Guest Post: My experience travelling in Germany

Editors Note: The following is a guest post by Natalya Pobedova. For more information about writing a guest post for please email

Anyone traveling to Germany is in for a treat, as well as an amazing cultural experience. This is what happened to me when I visited there. I had taken a few years of German language in school prior to my trip and even had a friend from Germany. But the Germany I experienced during my four weeks of travel, was not at all like the one I was expecting.


Expansive crop fields juxtaposed with the gorgeous Bavarian Alps off in the distance, while taking the hour long train from Munich International Airport out of the city outskirts into downtown Munich, was my first glimpse of the country. So this was Germany. Land of beer and lederhosen.

The first time stepping out of the Munich Hauptbahnhof into downtown Munich was exhilarating, to say the least. German BMW’s and Mercedes Benz’s zipped by in every direction, gorgeous German architecture stood in every direction and amazing scents wafted out left and right from various bakeries and street side food vendors. Shops of all kinds were selling interesting trinkets and souvenirs and anything else, as I made my way to the city’s famous Frauenkirche cathedral.

My experience with public transportation and hostels while traveling through Germany was amazing. It floored me how quickly and easily I could get anywhere I needed to go, by using the extensive train, subway, tram and bus systems present in even small German towns. Often I just needed to buy a day pass for a couple city Tarif Zones and could use it pass as much as needed. Connection times were rarely an issue either.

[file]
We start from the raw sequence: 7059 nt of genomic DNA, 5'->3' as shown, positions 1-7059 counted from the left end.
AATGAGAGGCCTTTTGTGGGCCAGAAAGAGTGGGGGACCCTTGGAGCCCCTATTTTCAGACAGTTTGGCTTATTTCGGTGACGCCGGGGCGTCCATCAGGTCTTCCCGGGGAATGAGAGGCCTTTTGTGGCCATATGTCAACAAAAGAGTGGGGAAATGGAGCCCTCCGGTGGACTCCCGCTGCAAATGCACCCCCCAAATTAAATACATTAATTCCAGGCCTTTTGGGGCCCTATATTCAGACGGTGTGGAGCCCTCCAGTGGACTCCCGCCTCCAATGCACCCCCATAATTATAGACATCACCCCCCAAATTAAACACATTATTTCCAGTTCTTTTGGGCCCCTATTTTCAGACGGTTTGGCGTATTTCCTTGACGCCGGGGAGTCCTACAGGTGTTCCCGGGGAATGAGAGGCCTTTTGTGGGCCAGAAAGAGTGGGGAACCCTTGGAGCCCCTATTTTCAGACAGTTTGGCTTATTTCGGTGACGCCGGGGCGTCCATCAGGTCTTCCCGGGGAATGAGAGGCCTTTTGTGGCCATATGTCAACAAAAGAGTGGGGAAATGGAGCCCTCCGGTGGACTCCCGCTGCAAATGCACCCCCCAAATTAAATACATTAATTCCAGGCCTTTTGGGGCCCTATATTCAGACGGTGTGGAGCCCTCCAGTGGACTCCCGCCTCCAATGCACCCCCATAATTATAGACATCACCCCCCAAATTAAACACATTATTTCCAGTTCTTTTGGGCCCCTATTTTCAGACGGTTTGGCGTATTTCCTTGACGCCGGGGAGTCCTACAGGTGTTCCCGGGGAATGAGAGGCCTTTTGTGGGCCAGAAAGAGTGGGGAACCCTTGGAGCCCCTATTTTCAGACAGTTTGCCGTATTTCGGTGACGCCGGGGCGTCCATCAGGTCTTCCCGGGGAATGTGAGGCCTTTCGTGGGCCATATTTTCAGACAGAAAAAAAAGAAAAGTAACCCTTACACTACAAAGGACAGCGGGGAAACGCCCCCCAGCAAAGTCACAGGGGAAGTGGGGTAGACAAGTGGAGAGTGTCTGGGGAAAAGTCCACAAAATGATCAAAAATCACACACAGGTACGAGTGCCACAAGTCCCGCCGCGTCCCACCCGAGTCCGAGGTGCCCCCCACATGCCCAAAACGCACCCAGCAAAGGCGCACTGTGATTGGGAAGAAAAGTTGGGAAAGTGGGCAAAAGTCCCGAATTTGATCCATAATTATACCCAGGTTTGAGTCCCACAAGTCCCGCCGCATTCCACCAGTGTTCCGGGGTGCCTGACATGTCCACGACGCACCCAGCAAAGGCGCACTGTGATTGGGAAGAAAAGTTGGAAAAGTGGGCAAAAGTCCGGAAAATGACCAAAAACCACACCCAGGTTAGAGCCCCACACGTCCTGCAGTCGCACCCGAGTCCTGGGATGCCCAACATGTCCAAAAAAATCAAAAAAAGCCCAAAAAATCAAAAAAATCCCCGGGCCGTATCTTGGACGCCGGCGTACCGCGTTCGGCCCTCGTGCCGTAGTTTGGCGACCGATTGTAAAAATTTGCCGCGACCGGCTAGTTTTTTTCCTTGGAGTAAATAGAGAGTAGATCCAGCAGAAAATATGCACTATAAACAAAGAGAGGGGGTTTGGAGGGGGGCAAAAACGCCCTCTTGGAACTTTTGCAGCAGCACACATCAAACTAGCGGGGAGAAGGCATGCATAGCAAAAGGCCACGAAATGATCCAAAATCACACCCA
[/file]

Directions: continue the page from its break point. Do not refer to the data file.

The hostels I stayed at during my four weeks were all wonderful. I chose the cheapest accommodation options and usually paid about 20 Euro a night to sleep in a shared room with typically 5-6 other people. There was always a locker where I could lock up my valuables while away for the day. Some of the hostels offered fantastic continental breakfast with authentic German rolls, meats and cheeses, Nutella and fruit. There was usually wireless internet connection as well, but the best part of staying at the hostels was getting to meet other Germans traveling around the country too.


Making an effort to meet people all along the way, I met a lot of really nice Germans who would show me around. They often seemed initially a bit reserved and standoffish, but would eventually warm up to me with incredible kindness and incredibly funny humor. It really broke down my stereotypical view of what most Germans are like, and I was surprised me at how many Germans across the board can speak amazing English.

Four weeks traveling in German changed my whole perspective on the country. It’s not just the land of beer, wurst and lederhosen. It is also home to some of the kindest and most welcoming people I have ever had the fortune to meet. I am forever grateful for my decision to spend four weeks there, and not somewhere else.

Bio: Natalya Pobedova is a travelling nomad and backpacker from beautiful Brno Czech Republic. She is 27 and makes a living as a freelance web developer to support her traveling needs. She also runs a travel website for backpackers as a hobby: She dreams to fly to Brazil and speaks Portuguese fluently. She visited 14 countries already and most of them are in Asia and Europe.

Manchester Travel Guide

The following short travel guide of Manchester got me to the final stages of a job interview so I thought I’d share it. It’s an example of how I can make something extremely average sound much better than it is – Manchester!

Manchester – Moving on from the Mills

Manchester is the old mill town that’s thrown off an industrial image to become England’s second most visited city.  Come to visit Manchester and you’ll be charmed by a city famous for its music, football and world class venues as well as a lively nightlife, spicy culinary specialities and endless shopping opportunities.